One of the biggest objections we hear from customers is along the lines of “I can’t use colors in my reports because it’s too difficult to get the color combinations right.” Here is some guidance to help you get past this seemingly tough obstacle:
Use colors consistently throughout a report. Ask yourself if a particular color is being used to represent more than one thing in a single report. For example, did you use green to represent a competitor’s market share in an internal report? Check to make sure you don’t use that same green for text emphasizing recommended courses of action for your company.
- Monochromes are your friend. You know those paint color sample strips on display in home improvement stores? They often are “monochromatic”: colors of the same hue but with different tints, tones, and shades. Monochromatic colors are great for indicating intensity – think shades on a weather map representing temperature – and for alternating row background colors in a table, among other things.
NOTE: Windward customers can find many monochromatic options for charts and tables right within Microsoft Office.
- Emphasize your company colors. Your hard-working marketing team has researched colors that combine well and represent your brand. You can use these colors with confidence and get the added benefit of some subliminal messaging. (Did you notice that the Windward sample report above includes blue heading text and green bullets that match the blue and green of the Windward logo?)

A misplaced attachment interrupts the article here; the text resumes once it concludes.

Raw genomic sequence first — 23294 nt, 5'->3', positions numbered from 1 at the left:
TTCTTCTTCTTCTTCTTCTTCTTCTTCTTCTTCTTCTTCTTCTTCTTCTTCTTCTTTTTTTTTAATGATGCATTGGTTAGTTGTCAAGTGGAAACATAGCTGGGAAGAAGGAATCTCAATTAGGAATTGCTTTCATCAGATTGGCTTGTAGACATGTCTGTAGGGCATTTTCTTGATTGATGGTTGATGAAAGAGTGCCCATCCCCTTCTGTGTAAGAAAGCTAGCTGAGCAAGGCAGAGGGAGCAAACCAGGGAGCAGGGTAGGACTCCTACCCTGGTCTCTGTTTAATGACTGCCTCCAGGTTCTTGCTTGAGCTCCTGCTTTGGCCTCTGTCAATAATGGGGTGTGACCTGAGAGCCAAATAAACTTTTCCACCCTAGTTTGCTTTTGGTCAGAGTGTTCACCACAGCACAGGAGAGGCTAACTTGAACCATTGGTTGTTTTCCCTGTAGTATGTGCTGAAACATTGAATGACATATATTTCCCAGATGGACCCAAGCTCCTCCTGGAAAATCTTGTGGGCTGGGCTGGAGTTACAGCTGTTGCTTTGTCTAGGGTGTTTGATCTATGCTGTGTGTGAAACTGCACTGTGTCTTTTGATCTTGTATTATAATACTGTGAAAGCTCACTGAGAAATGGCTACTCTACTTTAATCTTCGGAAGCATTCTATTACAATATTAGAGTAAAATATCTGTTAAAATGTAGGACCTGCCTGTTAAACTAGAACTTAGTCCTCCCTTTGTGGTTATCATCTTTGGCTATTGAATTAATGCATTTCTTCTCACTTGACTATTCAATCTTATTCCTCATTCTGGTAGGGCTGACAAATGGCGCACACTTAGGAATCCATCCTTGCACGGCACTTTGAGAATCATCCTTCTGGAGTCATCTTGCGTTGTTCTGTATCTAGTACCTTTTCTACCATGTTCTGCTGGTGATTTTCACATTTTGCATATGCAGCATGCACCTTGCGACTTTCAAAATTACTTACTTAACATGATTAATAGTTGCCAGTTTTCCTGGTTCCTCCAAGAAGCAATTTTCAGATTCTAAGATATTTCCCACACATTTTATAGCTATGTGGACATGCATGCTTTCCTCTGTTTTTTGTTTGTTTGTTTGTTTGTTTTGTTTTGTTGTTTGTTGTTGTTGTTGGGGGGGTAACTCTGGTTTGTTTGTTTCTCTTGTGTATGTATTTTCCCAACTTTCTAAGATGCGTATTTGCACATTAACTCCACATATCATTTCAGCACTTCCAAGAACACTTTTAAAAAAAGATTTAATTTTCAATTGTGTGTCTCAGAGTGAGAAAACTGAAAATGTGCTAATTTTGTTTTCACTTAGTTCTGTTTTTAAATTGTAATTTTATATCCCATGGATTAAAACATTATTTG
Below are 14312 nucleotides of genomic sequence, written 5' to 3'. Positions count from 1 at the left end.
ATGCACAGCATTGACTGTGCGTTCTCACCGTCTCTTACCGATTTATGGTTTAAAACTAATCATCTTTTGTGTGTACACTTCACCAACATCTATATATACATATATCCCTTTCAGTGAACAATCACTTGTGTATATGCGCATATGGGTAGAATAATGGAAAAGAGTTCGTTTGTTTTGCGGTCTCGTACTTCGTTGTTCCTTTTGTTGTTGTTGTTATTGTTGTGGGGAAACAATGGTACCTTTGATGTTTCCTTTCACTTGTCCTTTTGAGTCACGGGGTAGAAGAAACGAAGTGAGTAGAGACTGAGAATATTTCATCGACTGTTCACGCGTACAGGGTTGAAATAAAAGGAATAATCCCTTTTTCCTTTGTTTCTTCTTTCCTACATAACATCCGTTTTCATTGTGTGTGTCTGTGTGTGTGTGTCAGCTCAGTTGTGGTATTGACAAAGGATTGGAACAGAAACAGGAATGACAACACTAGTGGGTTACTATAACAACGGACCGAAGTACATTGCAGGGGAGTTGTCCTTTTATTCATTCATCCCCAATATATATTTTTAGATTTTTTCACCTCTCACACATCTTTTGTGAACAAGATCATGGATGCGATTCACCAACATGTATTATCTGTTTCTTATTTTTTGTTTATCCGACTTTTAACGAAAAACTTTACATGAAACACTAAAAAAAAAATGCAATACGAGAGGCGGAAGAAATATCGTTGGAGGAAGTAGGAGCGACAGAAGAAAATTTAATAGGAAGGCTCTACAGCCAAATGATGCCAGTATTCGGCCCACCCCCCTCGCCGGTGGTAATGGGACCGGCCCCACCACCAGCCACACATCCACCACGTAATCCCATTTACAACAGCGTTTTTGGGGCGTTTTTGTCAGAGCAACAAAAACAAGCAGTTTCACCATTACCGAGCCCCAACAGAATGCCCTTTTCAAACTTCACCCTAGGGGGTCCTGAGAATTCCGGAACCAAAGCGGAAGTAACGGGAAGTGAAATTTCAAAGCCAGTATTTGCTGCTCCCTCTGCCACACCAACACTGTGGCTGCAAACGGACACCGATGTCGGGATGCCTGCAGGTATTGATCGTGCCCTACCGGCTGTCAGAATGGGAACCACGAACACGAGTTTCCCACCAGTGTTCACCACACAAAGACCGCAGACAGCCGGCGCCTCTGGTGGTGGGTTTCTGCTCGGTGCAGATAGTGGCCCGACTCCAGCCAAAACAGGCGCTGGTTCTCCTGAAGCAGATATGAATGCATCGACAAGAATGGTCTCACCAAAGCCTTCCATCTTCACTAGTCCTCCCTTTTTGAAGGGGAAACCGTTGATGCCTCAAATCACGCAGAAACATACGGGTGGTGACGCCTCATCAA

- Be understated. Please, don’t confuse “color” with “colorful.” Bright yellows, pinks and oranges have their place, but perhaps not in your report. Adding color via muted tones can make your point without overwhelming the report viewer.
- Use logical and readable combinations. If you’re using colored text on colored backgrounds, keep this basic principle in mind: In general, the lighter the background and the darker the text, the better the contrast — and the easier it will be to read. The chart’s background colors in this About.com “Contrasting Foreground and Background Colors” article are fairly dark, but it’s a good general guide to readable color combinations:
Color and Print